LEESBURG, Virginia—“Ooh!” my daughter Harper exclaimed, pointing through the misty, brilliantly lit woods. In the distance, half-hidden in the trees, was Buckbeak, the majestic hippogriff who plays a pivotal role in Harry Potter and the Prisoner of Azkaban. “Over there!” Harper said. “It’s that bird thing! What’s-his-name!”
We raised our kids on Harry Potter—read the books aloud, watched the movies together, waved wands at the Wizarding World at Universal Studios. But that was a long time ago. The final Harry Potter film came out in 2011. (Fantastic Beasts movies don’t count, because they are terrible.) The final book was published when Harper was still in the womb, and she and I finished reading it in 2016. Now Harper is 15, and Daniel Radcliffe is Weird Al, and J.K. Rowling is disgracing herself on Twitter, and our visit to “Harry Potter: A Forbidden Forest Experience”—an immersive attraction making its U.S. debut this fall about an hour outside Washington, D.C.—really brought home just how distant the wizarding world feels for at least one contemporary teen.
The Forbidden Forest—outposts of which have also taken over parkland in Westchester, New York; Groenenberg, Belgium; and Cheshire, England—is an ambitious brand extension created by Warner Bros. and several entertainment design companies. In Leesburg, it takes up 15 acres of the historic Morven estate, winding its way along riding paths through the autumnal forest. The goal, as is the case with many contemporary attractions, is to provide as many Instagrammable backdrops as possible. Fog machines, theatrical lights, models, and animatronic figures attempt to transform the Virginia woods into the Forbidden Forest that lies just outside Hogwarts in the Harry Potter books and movies. It is pleasant for adults, a little tame for teens, and probably just right for, say, a 9-year-old.
On a recent clear, crisp evening, Harper and I gathered with other guests in a lantern-lit clearing as the last light faded from the sky. A staff member welcomed us to the experience and tried to draw some excitement out of the kids in the crowd. “Because this is a forbidden forest,” he warned us, “we ask that you stay on the path. Keep gravel under your feet at all times.” Then he sent us down the trail into the trees.
It should be said that the forest looks spectacular. “Honestly, they should do this with all forests,” Harper said. “Put pretty lights in the national parks.” Stands of trees are gorgeously illuminated purple, red, blue, and yellow. Hidden speakers play an unending stream of Potter movie themes, reminding you that the eight films required a combined 550 minutes of orchestral composition. The vibe is semi-spooky and semi-festive, a mix of Halloween (the holiday season during which this attraction has opened) and Christmas (through which the attraction continues, all the way into January). There you are, walking down a lovely path, admiring the show, and then—whoa! There’s a familiar character from the Harry Potter world!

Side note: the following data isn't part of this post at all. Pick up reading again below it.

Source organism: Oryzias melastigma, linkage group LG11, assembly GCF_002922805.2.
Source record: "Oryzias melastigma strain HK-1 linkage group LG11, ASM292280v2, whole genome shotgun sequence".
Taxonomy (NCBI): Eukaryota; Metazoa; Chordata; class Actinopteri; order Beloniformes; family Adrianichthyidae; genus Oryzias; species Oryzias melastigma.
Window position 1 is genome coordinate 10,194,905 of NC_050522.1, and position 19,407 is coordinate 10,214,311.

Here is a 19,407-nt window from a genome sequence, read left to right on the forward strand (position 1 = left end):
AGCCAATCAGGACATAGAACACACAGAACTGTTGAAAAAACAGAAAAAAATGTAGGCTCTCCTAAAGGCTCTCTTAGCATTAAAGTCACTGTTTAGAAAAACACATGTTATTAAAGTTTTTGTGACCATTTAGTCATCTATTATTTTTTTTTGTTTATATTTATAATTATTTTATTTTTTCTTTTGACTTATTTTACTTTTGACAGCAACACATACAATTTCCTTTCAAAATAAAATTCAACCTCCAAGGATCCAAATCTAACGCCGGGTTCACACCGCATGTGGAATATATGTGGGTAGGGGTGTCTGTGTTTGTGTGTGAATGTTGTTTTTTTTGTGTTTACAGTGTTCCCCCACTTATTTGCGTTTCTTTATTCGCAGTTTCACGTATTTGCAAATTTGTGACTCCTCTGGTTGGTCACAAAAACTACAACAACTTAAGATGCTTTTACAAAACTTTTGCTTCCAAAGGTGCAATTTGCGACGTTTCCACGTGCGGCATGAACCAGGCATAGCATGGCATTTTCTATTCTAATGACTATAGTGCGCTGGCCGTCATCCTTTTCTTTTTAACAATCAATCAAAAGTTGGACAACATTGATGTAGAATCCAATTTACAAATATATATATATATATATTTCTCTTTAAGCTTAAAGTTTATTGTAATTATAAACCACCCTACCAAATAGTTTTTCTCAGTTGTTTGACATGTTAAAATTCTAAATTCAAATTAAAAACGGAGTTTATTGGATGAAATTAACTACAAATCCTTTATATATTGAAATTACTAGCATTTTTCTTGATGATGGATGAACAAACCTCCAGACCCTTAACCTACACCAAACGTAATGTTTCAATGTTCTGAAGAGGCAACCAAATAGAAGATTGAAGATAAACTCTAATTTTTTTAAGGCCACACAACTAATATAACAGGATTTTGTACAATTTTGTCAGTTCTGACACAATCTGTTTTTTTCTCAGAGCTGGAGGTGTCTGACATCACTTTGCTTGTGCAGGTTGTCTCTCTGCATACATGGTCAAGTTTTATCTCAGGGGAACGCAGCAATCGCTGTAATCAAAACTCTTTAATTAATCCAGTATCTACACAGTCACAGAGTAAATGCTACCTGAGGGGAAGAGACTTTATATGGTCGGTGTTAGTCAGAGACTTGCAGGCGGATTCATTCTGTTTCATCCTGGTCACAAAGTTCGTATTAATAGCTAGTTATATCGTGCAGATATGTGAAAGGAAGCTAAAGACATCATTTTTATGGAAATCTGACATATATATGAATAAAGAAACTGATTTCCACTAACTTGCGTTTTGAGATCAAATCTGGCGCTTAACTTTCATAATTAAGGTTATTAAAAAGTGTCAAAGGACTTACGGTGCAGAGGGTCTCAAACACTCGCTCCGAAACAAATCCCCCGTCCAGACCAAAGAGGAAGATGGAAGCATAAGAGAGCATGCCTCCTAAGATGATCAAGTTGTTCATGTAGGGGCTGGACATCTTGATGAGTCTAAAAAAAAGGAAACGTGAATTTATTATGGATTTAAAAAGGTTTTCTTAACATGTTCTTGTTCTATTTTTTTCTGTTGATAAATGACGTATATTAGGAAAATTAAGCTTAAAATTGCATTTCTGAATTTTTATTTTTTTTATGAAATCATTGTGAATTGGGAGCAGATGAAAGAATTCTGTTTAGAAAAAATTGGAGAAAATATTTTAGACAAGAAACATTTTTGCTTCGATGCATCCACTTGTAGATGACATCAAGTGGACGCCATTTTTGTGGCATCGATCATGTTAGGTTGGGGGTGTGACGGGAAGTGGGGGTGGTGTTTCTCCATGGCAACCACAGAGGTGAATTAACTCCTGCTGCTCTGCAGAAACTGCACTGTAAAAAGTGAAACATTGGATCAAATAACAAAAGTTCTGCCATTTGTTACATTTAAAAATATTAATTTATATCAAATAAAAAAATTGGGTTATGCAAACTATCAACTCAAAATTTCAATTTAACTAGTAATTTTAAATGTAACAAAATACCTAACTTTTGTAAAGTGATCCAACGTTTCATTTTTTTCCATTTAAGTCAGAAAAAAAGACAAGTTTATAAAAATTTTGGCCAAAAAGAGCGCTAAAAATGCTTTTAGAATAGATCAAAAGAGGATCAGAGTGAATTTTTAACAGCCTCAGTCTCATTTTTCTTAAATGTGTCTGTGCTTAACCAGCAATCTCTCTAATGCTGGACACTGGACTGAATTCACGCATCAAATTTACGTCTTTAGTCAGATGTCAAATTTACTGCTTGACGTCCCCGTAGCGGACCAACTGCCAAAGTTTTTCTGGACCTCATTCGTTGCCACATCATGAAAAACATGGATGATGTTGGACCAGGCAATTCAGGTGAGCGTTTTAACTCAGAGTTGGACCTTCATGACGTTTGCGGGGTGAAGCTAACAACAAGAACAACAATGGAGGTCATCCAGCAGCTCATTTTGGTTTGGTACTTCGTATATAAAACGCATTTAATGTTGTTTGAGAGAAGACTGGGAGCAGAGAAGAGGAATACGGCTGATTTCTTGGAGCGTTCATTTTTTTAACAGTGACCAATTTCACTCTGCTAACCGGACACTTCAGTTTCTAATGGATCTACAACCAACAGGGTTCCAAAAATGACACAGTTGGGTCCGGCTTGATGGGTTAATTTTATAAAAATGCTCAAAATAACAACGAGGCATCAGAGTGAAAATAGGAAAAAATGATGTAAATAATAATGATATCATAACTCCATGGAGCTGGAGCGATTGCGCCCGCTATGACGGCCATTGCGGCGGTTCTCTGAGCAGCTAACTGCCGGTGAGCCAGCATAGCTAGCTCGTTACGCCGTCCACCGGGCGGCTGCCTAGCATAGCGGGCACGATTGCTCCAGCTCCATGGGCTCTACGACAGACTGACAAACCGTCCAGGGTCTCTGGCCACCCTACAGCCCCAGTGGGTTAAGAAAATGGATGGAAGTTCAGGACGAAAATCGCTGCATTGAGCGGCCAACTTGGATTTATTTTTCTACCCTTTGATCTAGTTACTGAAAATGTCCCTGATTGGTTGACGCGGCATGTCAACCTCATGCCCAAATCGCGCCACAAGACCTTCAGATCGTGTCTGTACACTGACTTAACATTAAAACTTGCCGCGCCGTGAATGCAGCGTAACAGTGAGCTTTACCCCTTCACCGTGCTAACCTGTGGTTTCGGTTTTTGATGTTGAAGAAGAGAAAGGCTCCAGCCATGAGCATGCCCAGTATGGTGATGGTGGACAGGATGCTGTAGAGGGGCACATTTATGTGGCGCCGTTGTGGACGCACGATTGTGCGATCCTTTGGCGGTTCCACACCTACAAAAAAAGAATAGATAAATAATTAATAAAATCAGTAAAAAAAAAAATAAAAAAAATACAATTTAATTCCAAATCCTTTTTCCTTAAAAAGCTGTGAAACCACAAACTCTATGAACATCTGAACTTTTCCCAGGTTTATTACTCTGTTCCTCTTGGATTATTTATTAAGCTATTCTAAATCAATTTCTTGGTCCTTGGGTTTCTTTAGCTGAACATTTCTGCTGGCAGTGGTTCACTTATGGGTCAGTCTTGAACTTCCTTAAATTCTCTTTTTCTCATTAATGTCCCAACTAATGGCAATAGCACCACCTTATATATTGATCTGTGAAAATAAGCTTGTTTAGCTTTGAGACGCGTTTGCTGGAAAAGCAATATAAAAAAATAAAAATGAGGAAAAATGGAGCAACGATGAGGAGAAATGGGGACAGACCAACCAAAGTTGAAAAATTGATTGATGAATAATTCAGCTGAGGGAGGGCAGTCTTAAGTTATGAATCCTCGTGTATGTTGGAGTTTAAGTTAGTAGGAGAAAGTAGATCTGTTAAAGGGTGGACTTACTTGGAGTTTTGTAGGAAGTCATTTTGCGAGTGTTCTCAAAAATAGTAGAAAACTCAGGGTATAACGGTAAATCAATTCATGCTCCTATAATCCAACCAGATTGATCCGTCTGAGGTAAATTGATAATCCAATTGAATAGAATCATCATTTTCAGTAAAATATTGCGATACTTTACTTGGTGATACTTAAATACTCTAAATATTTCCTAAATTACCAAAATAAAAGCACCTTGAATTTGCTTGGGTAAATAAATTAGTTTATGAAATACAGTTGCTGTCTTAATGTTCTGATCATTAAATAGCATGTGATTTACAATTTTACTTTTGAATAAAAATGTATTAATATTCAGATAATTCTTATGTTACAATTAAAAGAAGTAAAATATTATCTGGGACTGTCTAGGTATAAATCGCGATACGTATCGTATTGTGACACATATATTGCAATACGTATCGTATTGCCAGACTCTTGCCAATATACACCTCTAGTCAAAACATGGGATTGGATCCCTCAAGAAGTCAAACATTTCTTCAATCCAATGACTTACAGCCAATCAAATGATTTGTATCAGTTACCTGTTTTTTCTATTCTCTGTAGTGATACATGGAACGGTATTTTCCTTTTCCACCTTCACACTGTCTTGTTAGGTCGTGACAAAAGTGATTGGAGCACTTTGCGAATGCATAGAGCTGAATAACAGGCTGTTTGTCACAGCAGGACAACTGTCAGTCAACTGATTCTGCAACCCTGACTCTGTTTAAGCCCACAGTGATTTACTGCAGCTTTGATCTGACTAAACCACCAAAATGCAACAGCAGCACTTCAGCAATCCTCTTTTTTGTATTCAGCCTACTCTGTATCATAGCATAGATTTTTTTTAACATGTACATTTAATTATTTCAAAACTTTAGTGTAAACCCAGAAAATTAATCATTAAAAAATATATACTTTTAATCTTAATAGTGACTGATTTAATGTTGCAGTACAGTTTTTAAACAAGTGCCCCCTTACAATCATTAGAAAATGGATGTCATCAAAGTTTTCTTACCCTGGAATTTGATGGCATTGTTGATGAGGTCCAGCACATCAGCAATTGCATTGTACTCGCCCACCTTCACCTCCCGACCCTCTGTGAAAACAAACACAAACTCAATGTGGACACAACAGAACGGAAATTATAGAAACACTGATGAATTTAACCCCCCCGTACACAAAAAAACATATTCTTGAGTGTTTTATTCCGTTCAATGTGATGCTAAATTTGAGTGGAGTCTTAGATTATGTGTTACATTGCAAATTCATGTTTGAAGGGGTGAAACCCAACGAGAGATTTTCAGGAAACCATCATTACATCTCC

Or, if you’re Harper, a somewhat unfamiliar character. She did identify Hagrid. She had zero memory of Nifflers or Blast-Ended Skrewts. She remembered Mr. Weasley’s car but didn’t remember why it started flying. When I told her we should be on the lookout for werewolves, she said, “There are werewolves in Harry Potter?!” After I reminded her that (spoiler for 1999!) Professor Lupin is a werewolf, she said, “Oh yeah, I remembered there was something weird about that guy.”
And as we walked past a re-creation of the mistletoe under which Harry kissed his Book 5 girlfriend, Harper snorted at the character’s name. “We were talking about that at school the other day!” she said. “Everyone was like, ‘She wrote a Chinese character and named her Cho Chang?’ So that’s another thing about J.K. Rowling.”
While you do get to bow to Buckbeak and see Aragog the spider emerge from his lair, most of the exhibits are fairly basic: a video of a unicorn way back in the woods, a group of Pygmy Puffs on a stump. Midway through the one-mile pathway, there’s a concessions stand where you can buy pretty good snacks or pretty bad hot chocolate. (They also sell butterbeer, the grossest of all Potter-adjacent products.) At one point, you do get to cast a Patronus. We chose our wands from a box offered by a friendly staffer, and Harper said, “Oh, these look like the wands we got at Disney World or wherever!” (Somewhere in Orlando, a Universal Studios brand executive woke up in a cold sweat.) “Expecto patronum!” we yelled, after the staffer reminded us that was what we were supposed to yell, and lovely silver animals swirled and flashed on projection screens in the forest.
Once upon a time I spent every night reading to her from these magical books, her tucked under the covers, listening intently and asking questions through chapter after chapter of Harry’s adventures. These days her evenings are filled with softball practices, club meetings, coffee with her friends. In one particular stretch of the Forbidden Forest, surrounded by spider webs, she took my arm—not because she was scared, she noted, although she reserved the right to be scared if something jumped out at us. (Nothing did. It’s not that kind of place.) Then she gently let go of my arm and walked ahead, down a straightaway illuminated in vivid violet and blue.